Daily Prompt Cue the Violins If your life were a movie, what would its soundtrack be like? What songs, instrumental pieces, and other sound effects would be featured on the official soundtrack album?
One of Denver’s “nothing” streets, E. 13th Avenue. It wasn’t Colfax, where it was all happening and it was a zoo, but it worked. Every morning I launched myself from my apartment on 12th and Marion and arrived half hour later at the law firm on 17th and Welton. I didn’t take exactly the same route every day, and, after I’d made the walk for a while, I turned it into a loop. Going? Down past the capital building, then across the park to Broadway, then to 16th street — much more interesting before the Mall was built — then over to work. Coming home? Up 17th street past Trinity Methodist church. The map below shows it exactly — down on the blue dotted line, back on the gray trail that’s NOT Colfax.
One morning, as I passed a large brick apartment building I (inexplicably) noticed the sounds of passing traffic. Maybe because it was the first warm day after a longish winter, and people had their windows rolled down, I heard music coming from the various cars. At that moment I had the idea that it would make a cool movie, just this, my 7 a.m. walk to work and the sound track, radios and tape decks of the random passing songs. (You don’t hear any of this if you’re wearing ear buds, but the Walkman had not yet been invented and/or if it had, I couldn’t have afforded one.)
So if you ask me for the sound track for MY life? I’d say it’s just that. Me moving along toward the destination accompanied by random, passing songs. The most dramatic of these moments happened in San Diego, at the corner of University and 54th. This is a mixed neighborhood in every way. It is near housing where many brand-new immigrants go to live. The ethnic mixture of this hood changed almost daily. At this particular moment, the Cambodians were moving on, leaving a gap that would be filled by Eritreans, Somalis and Afghanis. New immigrants still wear their “colorful national costumes.” It was also a neighborhood with a lot of gang activity — Mexican and African American territorial disputes raged constantly, and, at that point, the Hells Angels were still a presence. And within all that were people like me just trying to put a life together in one of the only financially affordable (it’s not any more) sections in San Diego.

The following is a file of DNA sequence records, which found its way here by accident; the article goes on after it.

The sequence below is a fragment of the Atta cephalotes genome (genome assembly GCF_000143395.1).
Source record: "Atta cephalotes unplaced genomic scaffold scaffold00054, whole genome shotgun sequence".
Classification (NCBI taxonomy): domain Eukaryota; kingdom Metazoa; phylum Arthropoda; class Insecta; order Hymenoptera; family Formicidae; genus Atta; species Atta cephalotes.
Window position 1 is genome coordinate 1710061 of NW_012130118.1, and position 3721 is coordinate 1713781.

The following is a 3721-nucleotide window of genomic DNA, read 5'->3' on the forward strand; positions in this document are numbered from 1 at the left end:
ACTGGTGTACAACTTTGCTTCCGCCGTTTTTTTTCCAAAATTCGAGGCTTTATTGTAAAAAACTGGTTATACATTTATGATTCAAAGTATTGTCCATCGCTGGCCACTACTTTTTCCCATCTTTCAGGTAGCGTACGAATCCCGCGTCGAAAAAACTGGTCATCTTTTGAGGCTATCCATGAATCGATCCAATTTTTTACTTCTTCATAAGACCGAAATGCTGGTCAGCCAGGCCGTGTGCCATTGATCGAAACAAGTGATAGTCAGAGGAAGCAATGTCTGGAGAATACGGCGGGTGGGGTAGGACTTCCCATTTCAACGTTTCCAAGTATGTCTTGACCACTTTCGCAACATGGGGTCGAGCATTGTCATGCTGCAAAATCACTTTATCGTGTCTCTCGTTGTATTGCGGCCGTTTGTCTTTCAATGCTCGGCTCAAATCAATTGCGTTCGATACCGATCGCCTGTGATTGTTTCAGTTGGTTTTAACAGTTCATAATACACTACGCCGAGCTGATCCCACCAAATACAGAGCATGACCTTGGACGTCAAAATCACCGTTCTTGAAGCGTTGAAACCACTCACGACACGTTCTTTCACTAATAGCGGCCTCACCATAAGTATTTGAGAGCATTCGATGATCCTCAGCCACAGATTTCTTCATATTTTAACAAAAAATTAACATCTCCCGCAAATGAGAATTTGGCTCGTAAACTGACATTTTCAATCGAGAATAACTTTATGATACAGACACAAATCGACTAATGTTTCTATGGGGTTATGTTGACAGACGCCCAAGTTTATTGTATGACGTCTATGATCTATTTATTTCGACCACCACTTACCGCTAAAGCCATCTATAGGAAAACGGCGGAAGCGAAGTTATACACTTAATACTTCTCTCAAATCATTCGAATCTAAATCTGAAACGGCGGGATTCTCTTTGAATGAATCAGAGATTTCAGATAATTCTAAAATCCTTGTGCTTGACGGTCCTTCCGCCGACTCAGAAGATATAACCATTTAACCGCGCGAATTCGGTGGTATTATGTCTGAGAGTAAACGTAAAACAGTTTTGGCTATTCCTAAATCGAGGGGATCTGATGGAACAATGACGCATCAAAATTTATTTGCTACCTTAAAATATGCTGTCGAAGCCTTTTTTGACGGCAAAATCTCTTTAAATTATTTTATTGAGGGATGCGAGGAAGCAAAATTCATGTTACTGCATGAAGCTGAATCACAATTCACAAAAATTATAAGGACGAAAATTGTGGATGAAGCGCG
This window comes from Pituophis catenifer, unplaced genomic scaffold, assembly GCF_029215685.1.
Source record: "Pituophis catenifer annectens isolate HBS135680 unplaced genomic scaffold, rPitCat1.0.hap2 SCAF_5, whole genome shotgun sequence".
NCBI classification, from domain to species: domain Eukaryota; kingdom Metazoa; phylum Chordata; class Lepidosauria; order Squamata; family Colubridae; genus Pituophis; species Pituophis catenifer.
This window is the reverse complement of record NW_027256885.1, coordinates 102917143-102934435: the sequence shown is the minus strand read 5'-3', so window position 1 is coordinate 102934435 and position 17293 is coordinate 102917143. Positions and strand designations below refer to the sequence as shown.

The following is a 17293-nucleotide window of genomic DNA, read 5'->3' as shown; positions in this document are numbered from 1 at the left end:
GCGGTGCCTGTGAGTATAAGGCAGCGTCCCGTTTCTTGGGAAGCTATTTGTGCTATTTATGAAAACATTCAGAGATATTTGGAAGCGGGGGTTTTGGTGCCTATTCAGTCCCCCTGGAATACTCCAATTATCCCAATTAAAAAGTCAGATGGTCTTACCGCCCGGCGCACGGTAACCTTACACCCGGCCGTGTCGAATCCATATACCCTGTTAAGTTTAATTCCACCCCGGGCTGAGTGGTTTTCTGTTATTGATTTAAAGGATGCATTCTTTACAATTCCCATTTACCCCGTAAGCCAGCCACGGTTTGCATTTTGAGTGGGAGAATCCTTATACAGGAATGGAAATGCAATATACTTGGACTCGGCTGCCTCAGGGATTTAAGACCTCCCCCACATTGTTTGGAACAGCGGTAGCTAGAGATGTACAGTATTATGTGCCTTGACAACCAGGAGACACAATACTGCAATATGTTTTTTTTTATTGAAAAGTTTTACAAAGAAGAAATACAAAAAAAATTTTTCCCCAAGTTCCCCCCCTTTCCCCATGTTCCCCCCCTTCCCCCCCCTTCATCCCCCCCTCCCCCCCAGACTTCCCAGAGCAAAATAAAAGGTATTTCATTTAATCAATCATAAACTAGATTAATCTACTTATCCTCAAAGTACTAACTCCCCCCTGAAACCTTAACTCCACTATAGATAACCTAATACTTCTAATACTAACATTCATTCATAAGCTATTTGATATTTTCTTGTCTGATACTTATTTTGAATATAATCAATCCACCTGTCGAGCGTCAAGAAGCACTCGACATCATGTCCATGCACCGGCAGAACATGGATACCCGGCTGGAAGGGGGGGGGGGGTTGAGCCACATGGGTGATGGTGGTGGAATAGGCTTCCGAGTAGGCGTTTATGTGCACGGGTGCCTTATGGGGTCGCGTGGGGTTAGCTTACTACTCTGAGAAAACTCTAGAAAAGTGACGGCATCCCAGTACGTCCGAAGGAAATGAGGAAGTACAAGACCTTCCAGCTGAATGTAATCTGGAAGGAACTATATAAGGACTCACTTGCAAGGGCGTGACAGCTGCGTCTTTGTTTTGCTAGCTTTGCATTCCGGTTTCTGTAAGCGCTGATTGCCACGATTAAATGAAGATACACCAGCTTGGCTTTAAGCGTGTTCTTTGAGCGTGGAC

It was the mid/late 90s. I was in a friend’s truck, coming down the hill from school to this intersection. On this corner was a largish and newer Asian mall with a restaurant and grocery story, pool hall, manicure shop, etc. Across the street was the soon to be defunct Jewish Community center. Across from that was K-Mart and a Chinese restaurant of the all-you-can-eat buffet variety. The next corner was houses, up on a hill. My friend had just asked if I’d ever heard Cypress Hill. I’d just asked what kind of music it was. He’d just said, “Rap,” and I’d just said, “I don’t like rap,” and he’d just answered, “Listen to this anyway.” At the moment we reached the intersection, the whole mad reality of City Heights, San Diego, was crossing the street in front of us, this song came on. Never has the vision of street reality coincided so perfectly with a song, the sound track of the moment.